US government auction of bitcoins attests to virtual currency's appeal
Despite the plunge in the virtual currency's value, investors are lining up for US sale
Buyers from Wall Street to Silicon Valley are lining up to bid on a cache of bitcoins worth US$17.4 million, underscoring the interest in the digital currency even after its boom and bust.
Pantera Capital Management, a San Francisco hedge fund backed by Fortress Investment, and SecondMarket, a New York brokerage, are among those seeking to buy bitcoins from the US government at an auction tomorrow. A broad swathe of interested parties, from individuals to institutional investors, has requested details from the US Marshals Service, which is handling the sale.
"I know of small and large investors who are talking about investing in this," said Jaron Lukasiewicz, chief executive of Coinsetter, a New York-based exchange. "And there are probably some hidden players out there - hedge funds who are looking to get into the market."
The auction of 29,656 bitcoins, part of more than 144,000 the FBI transferred to US Marshals Service after shutting down the Silk Road marketplace and arresting its operator last year, represents a rare opportunity to secure a large amount of the virtual currency. Because liquidity on the exchanges is low - a trade of 500 bitcoins can move prices - buying from the government offers a chance to avoid paying a premium.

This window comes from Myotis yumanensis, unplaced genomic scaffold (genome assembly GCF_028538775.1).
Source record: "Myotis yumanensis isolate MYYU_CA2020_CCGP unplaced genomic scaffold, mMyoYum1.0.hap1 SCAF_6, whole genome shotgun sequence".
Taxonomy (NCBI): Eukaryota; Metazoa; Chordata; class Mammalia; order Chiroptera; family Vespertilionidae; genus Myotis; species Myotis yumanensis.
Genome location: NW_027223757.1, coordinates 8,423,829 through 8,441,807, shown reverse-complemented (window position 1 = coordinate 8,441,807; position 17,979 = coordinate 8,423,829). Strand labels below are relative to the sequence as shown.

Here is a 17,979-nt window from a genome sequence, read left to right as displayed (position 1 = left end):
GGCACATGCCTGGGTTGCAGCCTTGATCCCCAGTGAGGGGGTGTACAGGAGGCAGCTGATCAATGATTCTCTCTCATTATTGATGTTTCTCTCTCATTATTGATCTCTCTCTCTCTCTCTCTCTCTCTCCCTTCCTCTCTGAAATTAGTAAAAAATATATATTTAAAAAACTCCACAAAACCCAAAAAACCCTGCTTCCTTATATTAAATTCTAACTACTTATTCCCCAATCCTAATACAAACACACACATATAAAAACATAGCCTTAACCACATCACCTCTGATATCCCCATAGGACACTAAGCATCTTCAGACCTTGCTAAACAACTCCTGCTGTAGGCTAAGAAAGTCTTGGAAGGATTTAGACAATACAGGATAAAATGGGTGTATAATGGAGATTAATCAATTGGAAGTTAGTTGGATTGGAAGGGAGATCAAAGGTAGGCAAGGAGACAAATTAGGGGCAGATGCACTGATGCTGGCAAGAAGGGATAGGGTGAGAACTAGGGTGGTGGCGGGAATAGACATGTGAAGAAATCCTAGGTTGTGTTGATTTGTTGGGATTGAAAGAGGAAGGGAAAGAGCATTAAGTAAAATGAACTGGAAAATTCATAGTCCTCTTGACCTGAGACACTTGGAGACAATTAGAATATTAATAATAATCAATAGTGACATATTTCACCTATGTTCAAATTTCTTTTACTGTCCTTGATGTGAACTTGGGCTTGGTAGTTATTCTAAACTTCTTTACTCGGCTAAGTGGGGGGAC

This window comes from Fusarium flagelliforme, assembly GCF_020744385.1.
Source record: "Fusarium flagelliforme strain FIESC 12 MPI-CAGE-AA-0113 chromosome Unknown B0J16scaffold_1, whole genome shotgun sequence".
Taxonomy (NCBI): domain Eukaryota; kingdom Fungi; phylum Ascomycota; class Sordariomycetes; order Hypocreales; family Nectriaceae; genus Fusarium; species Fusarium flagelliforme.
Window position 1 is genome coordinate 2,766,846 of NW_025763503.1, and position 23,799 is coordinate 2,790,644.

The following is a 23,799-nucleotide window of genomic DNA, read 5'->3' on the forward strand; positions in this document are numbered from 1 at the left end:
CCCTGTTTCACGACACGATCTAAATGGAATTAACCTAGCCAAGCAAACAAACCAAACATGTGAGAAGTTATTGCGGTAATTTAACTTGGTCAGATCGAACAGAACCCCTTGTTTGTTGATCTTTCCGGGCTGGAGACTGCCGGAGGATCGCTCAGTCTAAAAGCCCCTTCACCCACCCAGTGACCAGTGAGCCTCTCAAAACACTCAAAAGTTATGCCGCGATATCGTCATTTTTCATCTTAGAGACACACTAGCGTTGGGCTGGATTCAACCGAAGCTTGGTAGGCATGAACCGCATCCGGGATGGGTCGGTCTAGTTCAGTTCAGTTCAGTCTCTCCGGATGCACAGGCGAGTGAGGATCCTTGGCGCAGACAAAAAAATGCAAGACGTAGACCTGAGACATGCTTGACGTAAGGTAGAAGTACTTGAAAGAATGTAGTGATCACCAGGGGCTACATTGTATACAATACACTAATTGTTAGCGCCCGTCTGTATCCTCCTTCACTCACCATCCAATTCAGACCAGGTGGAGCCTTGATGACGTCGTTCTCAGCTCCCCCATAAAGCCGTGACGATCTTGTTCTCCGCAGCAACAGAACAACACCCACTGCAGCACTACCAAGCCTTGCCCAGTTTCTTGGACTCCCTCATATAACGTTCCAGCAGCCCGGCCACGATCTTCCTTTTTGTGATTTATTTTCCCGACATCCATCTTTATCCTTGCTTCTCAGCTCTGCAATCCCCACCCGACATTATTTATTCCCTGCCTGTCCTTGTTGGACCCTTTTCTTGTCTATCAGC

"If an investor wanted to buy this much bitcoin all at once in the open market, they could bid the price of bitcoin up by 10 to 20 per cent by simply filling out that trade," said Gil Luria, an analyst at Wedbush Securities.
The sale excludes bitcoins the government obtained from computer hardware owned by Ross William Ulbricht, who the US said ran Silk Road. The marketplace was an online bazaar where anonymous users allegedly bought and sold drugs, phony passports and computer hacking services. Ulbricht is contesting charges and has filed a claim asserting ownership of the bitcoins.
The price of bitcoins skyrocketed from around US$12 to US$1,147 last year as technologists and speculators flocked to the digital currency, before dropping sharply amid regulatory crackdowns in China, Russia and elsewhere. They were priced at US$585.98 on Tuesday, according to the CoinDesk Bitcoin Price Index, which represents an average of bitcoin prices across leading global exchanges.